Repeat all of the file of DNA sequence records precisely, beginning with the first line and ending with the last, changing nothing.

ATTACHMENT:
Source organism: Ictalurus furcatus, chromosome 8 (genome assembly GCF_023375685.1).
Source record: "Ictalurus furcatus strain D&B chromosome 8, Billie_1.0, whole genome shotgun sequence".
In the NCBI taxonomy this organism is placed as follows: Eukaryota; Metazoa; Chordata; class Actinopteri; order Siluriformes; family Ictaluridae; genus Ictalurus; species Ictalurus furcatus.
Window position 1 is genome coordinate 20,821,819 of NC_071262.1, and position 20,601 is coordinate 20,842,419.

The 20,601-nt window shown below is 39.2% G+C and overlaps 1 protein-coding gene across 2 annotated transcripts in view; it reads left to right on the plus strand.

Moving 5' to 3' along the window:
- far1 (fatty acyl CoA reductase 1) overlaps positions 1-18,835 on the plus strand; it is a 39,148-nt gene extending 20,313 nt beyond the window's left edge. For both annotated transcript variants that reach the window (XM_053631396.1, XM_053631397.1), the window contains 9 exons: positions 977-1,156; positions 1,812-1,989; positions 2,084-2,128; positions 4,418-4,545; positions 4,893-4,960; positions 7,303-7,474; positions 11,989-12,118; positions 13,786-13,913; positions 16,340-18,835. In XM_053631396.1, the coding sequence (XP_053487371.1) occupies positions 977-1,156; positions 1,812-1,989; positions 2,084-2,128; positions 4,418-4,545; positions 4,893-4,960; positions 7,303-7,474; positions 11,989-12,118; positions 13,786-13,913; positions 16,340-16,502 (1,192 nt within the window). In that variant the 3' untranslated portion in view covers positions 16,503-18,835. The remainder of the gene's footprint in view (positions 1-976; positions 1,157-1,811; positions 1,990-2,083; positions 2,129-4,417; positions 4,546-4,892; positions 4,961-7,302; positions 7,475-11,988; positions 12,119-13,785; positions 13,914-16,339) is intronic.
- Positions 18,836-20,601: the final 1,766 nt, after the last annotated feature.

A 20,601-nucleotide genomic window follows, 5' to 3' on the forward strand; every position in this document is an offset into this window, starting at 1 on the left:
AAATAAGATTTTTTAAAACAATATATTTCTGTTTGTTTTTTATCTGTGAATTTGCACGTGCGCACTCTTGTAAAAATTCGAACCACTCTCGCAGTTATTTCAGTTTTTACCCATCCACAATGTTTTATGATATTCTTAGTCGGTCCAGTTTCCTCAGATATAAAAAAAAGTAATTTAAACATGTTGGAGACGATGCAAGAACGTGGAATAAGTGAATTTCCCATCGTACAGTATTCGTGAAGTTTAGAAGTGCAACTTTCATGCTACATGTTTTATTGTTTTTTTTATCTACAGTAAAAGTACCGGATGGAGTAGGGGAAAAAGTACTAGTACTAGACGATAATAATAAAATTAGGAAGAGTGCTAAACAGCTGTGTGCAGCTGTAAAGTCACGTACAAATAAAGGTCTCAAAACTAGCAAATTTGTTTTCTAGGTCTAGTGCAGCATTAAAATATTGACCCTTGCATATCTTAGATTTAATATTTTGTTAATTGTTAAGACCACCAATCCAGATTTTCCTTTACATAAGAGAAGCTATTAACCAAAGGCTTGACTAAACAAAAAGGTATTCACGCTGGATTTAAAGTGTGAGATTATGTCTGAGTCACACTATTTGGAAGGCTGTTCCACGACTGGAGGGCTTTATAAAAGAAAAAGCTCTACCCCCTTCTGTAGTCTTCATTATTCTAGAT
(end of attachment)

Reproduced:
Source organism: Ictalurus furcatus, chromosome 8 (genome assembly GCF_023375685.1).
Source record: "Ictalurus furcatus strain D&B chromosome 8, Billie_1.0, whole genome shotgun sequence".
In the NCBI taxonomy this organism is placed as follows: Eukaryota; Metazoa; Chordata; class Actinopteri; order Siluriformes; family Ictaluridae; genus Ictalurus; species Ictalurus furcatus.
Window position 1 is genome coordinate 20,821,819 of NC_071262.1, and position 20,601 is coordinate 20,842,419.

The 20,601-nt window shown below is 39.2% G+C and overlaps 1 protein-coding gene across 2 annotated transcripts in view; it reads left to right on the plus strand.

Moving 5' to 3' along the window:
- far1 (fatty acyl CoA reductase 1) overlaps positions 1-18,835 on the plus strand; it is a 39,148-nt gene extending 20,313 nt beyond the window's left edge. For both annotated transcript variants that reach the window (XM_053631396.1, XM_053631397.1), the window contains 9 exons: positions 977-1,156; positions 1,812-1,989; positions 2,084-2,128; positions 4,418-4,545; positions 4,893-4,960; positions 7,303-7,474; positions 11,989-12,118; positions 13,786-13,913; positions 16,340-18,835. In XM_053631396.1, the coding sequence (XP_053487371.1) occupies positions 977-1,156; positions 1,812-1,989; positions 2,084-2,128; positions 4,418-4,545; positions 4,893-4,960; positions 7,303-7,474; positions 11,989-12,118; positions 13,786-13,913; positions 16,340-16,502 (1,192 nt within the window). In that variant the 3' untranslated portion in view covers positions 16,503-18,835. The remainder of the gene's footprint in view (positions 1-976; positions 1,157-1,811; positions 1,990-2,083; positions 2,129-4,417; positions 4,546-4,892; positions 4,961-7,302; positions 7,475-11,988; positions 12,119-13,785; positions 13,914-16,339) is intronic.
- Positions 18,836-20,601: the final 1,766 nt, after the last annotated feature.

A 20,601-nucleotide genomic window follows, 5' to 3' on the forward strand; every position in this document is an offset into this window, starting at 1 on the left:
AAATAAGATTTTTTAAAACAATATATTTCTGTTTGTTTTTTATCTGTGAATTTGCACGTGCGCACTCTTGTAAAAATTCGAACCACTCTCGCAGTTATTTCAGTTTTTACCCATCCACAATGTTTTATGATATTCTTAGTCGGTCCAGTTTCCTCAGATATAAAAAAAAGTAATTTAAACATGTTGGAGACGATGCAAGAACGTGGAATAAGTGAATTTCCCATCGTACAGTATTCGTGAAGTTTAGAAGTGCAACTTTCATGCTACATGTTTTATTGTTTTTTTTATCTACAGTAAAAGTACCGGATGGAGTAGGGGAAAAAGTACTAGTACTAGACGATAATAATAAAATTAGGAAGAGTGCTAAACAGCTGTGTGCAGCTGTAAAGTCACGTACAAATAAAGGTCTCAAAACTAGCAAATTTGTTTTCTAGGTCTAGTGCAGCATTAAAATATTGACCCTTGCATATCTTAGATTTAATATTTTGTTAATTGTTAAGACCACCAATCCAGATTTTCCTTTACATAAGAGAAGCTATTAACCAAAGGCTTGACTAAACAAAAAGGTATTCACGCTGGATTTAAAGTGTGAGATTATGTCTGAGTCACACTATTTGGAAGGCTGTTCCACGACTGGAGGGCTTTATAAAAGAAAAAGCTCTACCCCCTTCTGTAGTCTTCATTATTCTAGAT